Need to Know: Amusement Tax, Mental Health in Hockey, Snow-Removal Bylaw


Regina’s Amusement Tax

On Wednesday, executive committee voted to amend a nearly 100-year old bylaw that taxes recreational tickets sold in the city.

Regina’s executive committee is recommending reducing the amount of tax customers pay on movie tickets in the Queen City.

Only two jurisdictions in Canada have such a tax. Including other sales taxes, the total tax was 15 per cent, one of the highest in Canada.

In the 2022-23 provincial budget, the provincial government placed an additional six per cent tax on recreational activities such as concerts, sporting events or movie theatre tickets starting Oct. 1, 2022.

That PST would have increased the total tax on movie tickets in Regina to over 20 per cent, making it the highest rate by six per cent.

Regina’s executive committee voted 6-2 Wednesday in approval of a plan which will reduce the amusement tax levied on admission fees to commercial cinemas to a rate of five per cent from the current rate of 10 per cent, effective October 1, 2022.


Local non-profit 'Inside the box' partners with Hockey Regina to promote mental health in athletes

A local non-profit, Inside the Box, has partnered with Hockey Regina to provide mental health and wellness seminars to all U13 to U18 players this season.

Inside the Box is youth founded and ran with the goal of changing the culture of sport in Regina and the province by educating athletes, starting conversations and encouraging reflection.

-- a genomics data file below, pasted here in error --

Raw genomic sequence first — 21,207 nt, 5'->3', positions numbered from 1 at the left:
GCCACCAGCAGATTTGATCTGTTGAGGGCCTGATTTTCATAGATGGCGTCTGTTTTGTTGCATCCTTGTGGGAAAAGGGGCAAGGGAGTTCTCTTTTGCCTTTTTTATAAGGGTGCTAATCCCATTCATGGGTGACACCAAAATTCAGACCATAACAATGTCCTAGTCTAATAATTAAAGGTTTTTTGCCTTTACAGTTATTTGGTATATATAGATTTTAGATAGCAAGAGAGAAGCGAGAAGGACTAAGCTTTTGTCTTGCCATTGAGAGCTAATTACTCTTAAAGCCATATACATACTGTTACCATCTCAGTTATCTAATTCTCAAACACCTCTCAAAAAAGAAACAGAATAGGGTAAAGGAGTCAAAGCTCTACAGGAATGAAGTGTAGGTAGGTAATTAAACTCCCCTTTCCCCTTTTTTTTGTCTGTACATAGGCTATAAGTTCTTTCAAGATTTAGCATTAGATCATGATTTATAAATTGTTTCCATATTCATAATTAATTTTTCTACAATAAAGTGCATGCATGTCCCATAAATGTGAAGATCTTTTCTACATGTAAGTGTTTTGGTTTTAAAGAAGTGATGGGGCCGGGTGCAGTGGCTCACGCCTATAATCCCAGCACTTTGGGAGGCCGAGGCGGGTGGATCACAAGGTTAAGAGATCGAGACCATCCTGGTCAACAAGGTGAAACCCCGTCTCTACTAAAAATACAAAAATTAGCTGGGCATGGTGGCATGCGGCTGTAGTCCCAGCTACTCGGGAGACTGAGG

The seminars have been specifically tailored to Hockey Regina and will focus on putting the human first and the athlete second, the importance of communication, and dealing with pressure and confidence.

Each team, both boys and girls from AAA to Tier 3, will participate in an hour long interactive seminar facilitated by Inside the Box.

Find more here:


Regina to enforce its snow-removal bylaw this fall

The City confirmed it will officially start enforcing its snow-removal bylaw which could mean property owners who do not clear sidewalks could face a $100 fine.

Under the city's Clean Property Bylaw, all property owners are required to clear nearby sidewalks within 48 hours of a snowfall. Property owners within a section of downtown are required to clear nearby sidewalks within 24 hours.

Although this bylaw has been around since the start of the year, they City used the first quarter of the year to just inform the public about the bylaw.



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